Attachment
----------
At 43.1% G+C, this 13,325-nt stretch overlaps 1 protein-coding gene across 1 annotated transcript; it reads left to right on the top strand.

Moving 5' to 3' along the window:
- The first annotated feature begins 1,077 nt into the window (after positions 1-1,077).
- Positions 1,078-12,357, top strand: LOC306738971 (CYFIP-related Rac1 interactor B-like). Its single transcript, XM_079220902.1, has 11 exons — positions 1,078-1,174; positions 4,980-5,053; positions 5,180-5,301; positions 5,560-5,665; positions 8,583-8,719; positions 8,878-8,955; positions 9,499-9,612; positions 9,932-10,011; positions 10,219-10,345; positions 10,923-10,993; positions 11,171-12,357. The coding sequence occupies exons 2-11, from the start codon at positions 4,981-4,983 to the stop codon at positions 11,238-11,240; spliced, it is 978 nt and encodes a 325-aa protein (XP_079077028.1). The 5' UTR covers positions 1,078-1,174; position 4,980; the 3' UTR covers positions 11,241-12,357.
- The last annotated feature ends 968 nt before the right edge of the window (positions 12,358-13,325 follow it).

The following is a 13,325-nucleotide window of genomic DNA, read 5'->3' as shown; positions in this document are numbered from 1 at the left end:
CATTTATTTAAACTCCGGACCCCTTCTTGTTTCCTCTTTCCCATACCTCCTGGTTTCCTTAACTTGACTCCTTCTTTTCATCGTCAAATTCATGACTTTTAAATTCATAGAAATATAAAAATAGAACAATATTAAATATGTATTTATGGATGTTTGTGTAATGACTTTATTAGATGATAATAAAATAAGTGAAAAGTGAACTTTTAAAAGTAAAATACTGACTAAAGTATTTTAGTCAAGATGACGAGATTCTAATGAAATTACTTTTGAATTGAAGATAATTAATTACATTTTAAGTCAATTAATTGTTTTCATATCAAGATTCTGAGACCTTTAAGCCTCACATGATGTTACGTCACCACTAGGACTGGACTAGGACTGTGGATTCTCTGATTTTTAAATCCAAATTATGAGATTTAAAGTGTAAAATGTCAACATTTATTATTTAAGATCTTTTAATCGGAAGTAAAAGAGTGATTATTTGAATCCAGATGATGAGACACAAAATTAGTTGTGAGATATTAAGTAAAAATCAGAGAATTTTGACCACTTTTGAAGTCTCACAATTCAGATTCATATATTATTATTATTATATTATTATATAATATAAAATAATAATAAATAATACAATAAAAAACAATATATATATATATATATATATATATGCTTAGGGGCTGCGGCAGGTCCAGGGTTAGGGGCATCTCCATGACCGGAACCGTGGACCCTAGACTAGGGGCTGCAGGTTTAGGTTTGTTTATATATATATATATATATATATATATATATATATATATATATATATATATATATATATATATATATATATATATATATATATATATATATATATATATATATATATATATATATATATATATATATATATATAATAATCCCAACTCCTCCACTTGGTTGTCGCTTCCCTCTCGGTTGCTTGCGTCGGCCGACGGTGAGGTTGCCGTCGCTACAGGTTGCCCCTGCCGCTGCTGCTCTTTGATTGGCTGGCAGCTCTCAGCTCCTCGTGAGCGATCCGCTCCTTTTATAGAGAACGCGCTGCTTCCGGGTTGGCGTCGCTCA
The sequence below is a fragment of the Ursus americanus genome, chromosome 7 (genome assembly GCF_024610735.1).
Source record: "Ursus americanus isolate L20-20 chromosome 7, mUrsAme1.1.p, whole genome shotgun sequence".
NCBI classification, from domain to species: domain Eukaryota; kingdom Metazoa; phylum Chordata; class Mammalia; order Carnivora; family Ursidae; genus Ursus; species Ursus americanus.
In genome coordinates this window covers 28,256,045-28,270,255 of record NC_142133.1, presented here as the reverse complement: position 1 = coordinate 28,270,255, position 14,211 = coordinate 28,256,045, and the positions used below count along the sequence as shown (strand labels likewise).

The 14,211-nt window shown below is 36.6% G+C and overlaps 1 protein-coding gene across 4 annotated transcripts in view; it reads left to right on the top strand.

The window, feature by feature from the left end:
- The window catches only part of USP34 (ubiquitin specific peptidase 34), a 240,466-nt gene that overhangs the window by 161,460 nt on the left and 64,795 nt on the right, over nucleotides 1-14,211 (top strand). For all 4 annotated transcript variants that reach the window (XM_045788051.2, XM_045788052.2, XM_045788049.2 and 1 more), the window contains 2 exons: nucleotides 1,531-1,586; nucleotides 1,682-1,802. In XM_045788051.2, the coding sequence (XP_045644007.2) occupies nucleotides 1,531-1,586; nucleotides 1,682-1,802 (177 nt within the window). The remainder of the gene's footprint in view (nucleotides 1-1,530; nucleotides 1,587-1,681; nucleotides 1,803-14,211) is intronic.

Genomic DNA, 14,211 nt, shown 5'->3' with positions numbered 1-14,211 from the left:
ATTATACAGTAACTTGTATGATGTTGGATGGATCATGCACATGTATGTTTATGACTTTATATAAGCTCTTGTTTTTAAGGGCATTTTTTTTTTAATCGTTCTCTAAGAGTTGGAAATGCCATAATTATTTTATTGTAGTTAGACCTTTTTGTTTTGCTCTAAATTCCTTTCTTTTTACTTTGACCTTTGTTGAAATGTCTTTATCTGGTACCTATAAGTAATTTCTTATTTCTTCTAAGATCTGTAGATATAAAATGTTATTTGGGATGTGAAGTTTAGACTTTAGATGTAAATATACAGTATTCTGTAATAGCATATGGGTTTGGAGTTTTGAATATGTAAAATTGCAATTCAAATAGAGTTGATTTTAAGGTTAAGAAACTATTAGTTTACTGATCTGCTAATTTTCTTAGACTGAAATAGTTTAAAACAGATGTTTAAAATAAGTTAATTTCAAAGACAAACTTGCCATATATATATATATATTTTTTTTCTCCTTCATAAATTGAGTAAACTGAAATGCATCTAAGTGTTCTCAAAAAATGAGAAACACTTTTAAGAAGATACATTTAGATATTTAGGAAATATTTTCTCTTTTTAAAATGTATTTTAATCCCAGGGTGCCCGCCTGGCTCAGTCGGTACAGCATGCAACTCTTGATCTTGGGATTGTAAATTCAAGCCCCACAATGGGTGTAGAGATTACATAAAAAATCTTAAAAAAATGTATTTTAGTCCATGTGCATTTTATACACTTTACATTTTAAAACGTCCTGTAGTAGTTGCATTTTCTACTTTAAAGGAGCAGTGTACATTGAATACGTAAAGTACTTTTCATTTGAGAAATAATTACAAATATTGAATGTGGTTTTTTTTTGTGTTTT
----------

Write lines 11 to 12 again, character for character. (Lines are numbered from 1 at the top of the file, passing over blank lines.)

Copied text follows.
In genome coordinates this window covers 28,256,045-28,270,255 of record NC_142133.1, presented here as the reverse complement: position 1 = coordinate 28,270,255, position 14,211 = coordinate 28,256,045, and the positions used below count along the sequence as shown (strand labels likewise).

The 14,211-nt window shown below is 36.6% G+C and overlaps 1 protein-coding gene across 4 annotated transcripts in view; it reads left to right on the top strand.